Good morning! Top o’ the orbit to you!
At 8:06 P.M. UTC (4:06 P.M. EDT) on July 6, 2023, Earth will reach the point in its orbit when it’s farthest from the sun. In a sense, it’s like our planet will be at the top of a gravitational hill and will then begin to fall toward the sun until January 2, 2024, when it will reach its closest point. Then the cycle will begin anew, with Earth’s momentum taking it farther away from the sun until the next time the planet reaches its maximum distance once again.
This cycle happens because Earth’s orbit isn’t a circle. It’s almost a circle, with a small but significant deviation from Euclidean perfection that actually makes Earth’s orbit a slightly squashed oval—that is, an ellipse. The sun doesn’t sit at the center of Earth’s ellipse but instead at one focus, a point along the long, or “major,” axis.
Our star’s lopsided locale within Earth’s orbital ellipse means that over the course of a year, our planet’s motion brings it alternately a bit closer to the sun and then farther away again. When Earth is closest to the sun, we say it’s at perihelion—from the latinization of the Greek words peri (“near”) and helios (“sun”). The farthest point is called aphelion, from the Greek apo (“away from”).
The exact distances of Earth’s perihelion and aphelion change a bit from year to year because of the gravitational influence of the other planets, as well as that of the moon. But as of 2023’s aphelion, Earth’s center will be 152,093,250 kilometers from the center of the sun.
The average distance between Earth and the sun, what astronomers call an astronomical unit, is defined as 149,597,870.7 km. So this time we’ll be a little bit more than 1.5 percent farther out than average. The last perihelion, if you’re wondering, was on January 4, 2023, and Earth’s center was 147,098,924 km from that of the sun, or about 1.5 percent closer than average. The small values for these orbital offsets explain why our planet’s path around the sun looks so much like a perfect circle. And they correspond with only about a 3 percent change in the sun’s apparent diameter in Earth’s sky—far too small to notice with the naked eye, especially if you’re blinded by inadvisably staring at the sun without proper protection.
The most surprising thing about this cycle, though, is probably when its extremes occur on the calendar: perihelion is in January every year, while aphelion is in July. That means in the Northern Hemisphere we’re closer to the sun in winter and farther in summer—the exact opposite of what you might expect.
The lesson here is that our seasons don’t really depend on Earth’s distance from the sun. The real reason for the seasons is that Earth’s spin axis is tilted by about 23 degrees, compared with the plane of its orbit—an arrangement that tips Earth’s North Pole toward or away from the sun over the course of a year. The North Pole is tipped most toward the sun during the solstice in late June—the one day out of every year in which the sun is highest and spends the most time above the horizon in the Northern Hemisphere. The heat of the Northern Hemisphere’s summer arises from the season’s longer, brighter days, allowing better exposure and more time for the sun to warm the ground. During the other solstice in December, Earth’s northern axis is tipped most away from our home star, the sun is lower in the northern sky, and daytime is shorter in the Northern Hemisphere, resulting in winter’s chill in that part of the globe. Earth’s axial tilt also neatly explains why seasonal temperatures scarcely change around our planet’s equator because the sun’s shifting position overhead is muted at midlatitudes.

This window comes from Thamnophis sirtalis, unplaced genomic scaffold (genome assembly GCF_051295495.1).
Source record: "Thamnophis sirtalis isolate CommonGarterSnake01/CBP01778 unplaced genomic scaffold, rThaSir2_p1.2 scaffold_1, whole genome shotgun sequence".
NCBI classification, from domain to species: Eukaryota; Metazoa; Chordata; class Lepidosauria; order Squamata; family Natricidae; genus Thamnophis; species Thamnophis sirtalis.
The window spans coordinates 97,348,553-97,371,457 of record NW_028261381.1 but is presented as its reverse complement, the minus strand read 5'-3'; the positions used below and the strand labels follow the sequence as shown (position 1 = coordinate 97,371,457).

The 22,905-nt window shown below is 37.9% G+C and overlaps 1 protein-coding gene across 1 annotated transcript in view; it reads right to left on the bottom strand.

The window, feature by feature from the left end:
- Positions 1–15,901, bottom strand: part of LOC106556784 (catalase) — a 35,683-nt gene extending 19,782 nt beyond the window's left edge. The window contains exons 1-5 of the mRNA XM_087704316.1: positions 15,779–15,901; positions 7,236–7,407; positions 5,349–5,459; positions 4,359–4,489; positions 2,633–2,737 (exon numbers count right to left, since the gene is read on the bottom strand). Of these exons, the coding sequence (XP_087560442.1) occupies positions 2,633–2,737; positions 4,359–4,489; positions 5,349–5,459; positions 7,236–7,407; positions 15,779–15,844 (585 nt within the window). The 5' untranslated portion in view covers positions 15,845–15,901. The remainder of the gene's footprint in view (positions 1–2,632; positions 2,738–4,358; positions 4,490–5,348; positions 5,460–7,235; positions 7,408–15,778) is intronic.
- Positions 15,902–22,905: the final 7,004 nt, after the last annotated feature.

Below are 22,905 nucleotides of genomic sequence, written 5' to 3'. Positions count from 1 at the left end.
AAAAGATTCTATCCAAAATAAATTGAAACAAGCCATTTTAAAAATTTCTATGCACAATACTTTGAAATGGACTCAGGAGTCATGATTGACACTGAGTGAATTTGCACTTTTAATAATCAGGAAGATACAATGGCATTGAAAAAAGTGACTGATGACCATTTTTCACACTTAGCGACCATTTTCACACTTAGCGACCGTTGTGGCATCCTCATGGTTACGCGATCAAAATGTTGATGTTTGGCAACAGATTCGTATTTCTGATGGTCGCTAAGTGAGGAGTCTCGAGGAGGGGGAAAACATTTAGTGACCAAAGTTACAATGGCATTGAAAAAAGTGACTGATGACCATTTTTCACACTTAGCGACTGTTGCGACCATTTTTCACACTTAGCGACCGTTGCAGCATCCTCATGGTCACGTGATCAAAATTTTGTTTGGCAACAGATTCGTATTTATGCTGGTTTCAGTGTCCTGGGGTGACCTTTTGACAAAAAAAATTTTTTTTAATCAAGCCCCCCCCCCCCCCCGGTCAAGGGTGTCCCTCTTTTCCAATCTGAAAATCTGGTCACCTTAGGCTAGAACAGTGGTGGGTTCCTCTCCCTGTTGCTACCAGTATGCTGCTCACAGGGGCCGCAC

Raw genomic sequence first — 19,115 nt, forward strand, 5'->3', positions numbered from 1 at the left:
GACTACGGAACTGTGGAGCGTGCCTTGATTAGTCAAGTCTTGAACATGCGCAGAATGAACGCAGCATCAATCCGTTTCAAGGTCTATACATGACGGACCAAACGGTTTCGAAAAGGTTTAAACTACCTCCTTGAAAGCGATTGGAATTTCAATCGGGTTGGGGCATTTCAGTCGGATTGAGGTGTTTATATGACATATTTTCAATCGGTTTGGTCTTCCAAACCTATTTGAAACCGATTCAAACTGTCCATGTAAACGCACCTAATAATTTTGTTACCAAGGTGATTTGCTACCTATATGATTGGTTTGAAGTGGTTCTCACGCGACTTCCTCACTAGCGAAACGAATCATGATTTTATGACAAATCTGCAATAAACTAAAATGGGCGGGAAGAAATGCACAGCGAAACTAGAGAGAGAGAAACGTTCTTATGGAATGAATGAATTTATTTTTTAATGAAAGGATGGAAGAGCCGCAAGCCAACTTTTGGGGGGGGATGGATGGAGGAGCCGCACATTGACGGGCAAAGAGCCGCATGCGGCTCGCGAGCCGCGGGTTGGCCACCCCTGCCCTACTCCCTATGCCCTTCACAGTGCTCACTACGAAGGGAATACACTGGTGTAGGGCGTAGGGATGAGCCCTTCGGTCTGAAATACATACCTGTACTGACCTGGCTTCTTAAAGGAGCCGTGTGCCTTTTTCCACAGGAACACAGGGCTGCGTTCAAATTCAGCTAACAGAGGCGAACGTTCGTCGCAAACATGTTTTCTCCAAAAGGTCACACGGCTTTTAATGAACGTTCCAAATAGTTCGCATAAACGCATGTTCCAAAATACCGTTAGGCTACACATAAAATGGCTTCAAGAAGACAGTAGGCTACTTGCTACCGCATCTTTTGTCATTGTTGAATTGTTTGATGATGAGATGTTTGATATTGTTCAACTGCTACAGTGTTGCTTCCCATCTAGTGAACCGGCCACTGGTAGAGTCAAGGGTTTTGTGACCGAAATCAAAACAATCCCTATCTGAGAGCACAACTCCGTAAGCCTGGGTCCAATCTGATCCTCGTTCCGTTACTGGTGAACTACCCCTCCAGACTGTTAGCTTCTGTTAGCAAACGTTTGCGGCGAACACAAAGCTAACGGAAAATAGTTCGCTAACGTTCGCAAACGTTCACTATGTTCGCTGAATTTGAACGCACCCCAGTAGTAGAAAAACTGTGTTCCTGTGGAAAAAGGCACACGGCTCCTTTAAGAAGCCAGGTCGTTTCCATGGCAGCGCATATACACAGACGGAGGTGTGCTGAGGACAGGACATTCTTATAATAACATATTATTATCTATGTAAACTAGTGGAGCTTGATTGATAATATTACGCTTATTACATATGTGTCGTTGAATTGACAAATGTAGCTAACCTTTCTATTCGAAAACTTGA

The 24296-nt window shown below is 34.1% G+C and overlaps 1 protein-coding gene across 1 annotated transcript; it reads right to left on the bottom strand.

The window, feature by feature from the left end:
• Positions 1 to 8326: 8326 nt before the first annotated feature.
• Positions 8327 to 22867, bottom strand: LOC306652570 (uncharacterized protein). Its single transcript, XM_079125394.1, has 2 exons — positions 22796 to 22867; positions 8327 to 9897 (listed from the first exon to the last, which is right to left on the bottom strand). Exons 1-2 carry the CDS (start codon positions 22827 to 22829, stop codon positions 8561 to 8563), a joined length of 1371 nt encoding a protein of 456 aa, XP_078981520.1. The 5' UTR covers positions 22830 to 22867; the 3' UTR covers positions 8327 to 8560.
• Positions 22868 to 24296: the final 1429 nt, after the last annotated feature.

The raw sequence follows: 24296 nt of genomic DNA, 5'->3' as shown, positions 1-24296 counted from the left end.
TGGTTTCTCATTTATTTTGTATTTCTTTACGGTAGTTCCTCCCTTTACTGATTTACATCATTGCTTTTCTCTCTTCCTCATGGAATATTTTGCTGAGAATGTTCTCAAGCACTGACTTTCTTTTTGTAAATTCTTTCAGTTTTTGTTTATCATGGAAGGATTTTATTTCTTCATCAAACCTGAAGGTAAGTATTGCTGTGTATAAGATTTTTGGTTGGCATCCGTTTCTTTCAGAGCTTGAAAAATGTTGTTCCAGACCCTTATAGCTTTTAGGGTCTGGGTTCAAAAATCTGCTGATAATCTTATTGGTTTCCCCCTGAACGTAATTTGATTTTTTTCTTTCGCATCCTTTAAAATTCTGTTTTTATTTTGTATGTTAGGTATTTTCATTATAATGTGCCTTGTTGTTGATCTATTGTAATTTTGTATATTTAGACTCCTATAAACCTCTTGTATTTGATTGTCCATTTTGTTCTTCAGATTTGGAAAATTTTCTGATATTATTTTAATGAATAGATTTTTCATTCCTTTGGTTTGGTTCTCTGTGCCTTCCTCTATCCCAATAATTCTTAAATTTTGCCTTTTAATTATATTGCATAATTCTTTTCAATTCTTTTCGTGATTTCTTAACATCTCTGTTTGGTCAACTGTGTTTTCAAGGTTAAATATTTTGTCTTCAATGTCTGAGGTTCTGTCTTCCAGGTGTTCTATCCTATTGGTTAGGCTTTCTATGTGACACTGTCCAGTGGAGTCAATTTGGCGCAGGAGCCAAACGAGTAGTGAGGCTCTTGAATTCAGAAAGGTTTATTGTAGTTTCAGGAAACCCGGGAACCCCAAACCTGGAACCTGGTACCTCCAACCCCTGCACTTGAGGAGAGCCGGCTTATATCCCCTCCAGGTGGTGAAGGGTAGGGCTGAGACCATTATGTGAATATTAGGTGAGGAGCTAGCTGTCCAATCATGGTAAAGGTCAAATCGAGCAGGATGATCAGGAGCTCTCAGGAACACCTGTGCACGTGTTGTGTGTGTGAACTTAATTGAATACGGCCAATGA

Even so, Earth’s changing distance from the sun does affect our planet’s temperature but only by a little bit. Although the physics is a bit involved, in the end, the temperature difference caused by the changing distance is about five degrees Celsius. This is far less than the average seasonal temperature change for midlatitudes. Where I live in Colorado, for example, the temperatures can swing by as much as 60 degrees C over six months, so a five-degree-C change would hardly be noticeable. This effect does somewhat ameliorate the summer highs and winter lows, however.
Conversely—or obversely, really—in the Southern Hemisphere, the situation is reversed: Earth’s South Pole is tipped toward the sun most in December and tipped away from it most in June. The Southern Hemisphere’s seasons are the opposite of those in the Northern Hemisphere. That’s why I’m careful to use the terms “June solstice” and “December solstice” rather than “summer solstice” and “winter solstice,” respectively, when I talk about these events, so as not to confuse anyone on the other half of the planet. Being hemispherist is not a good look.
But this does mean Earth is closer to the sun in austral summer and farther in austral winter, so the corresponding plus-or-minus-five-degree-C shift can amplify seasons to be more extreme in the Southern Hemisphere. Then again, most of the planet’s surface south of the equator is covered by ocean—and water absorbs and retains more heat than land—which tends to dampen such temperature extremes.
If you thought seasons were simple, well, nothing really ever is in science. That’s part of the wonder of it all because there’s always more to observe and more to know. The closer you look, the more details there are, just like examining Earth’s orbit and seeing it’s not a circle but an ellipse. And that’s not hyperbole.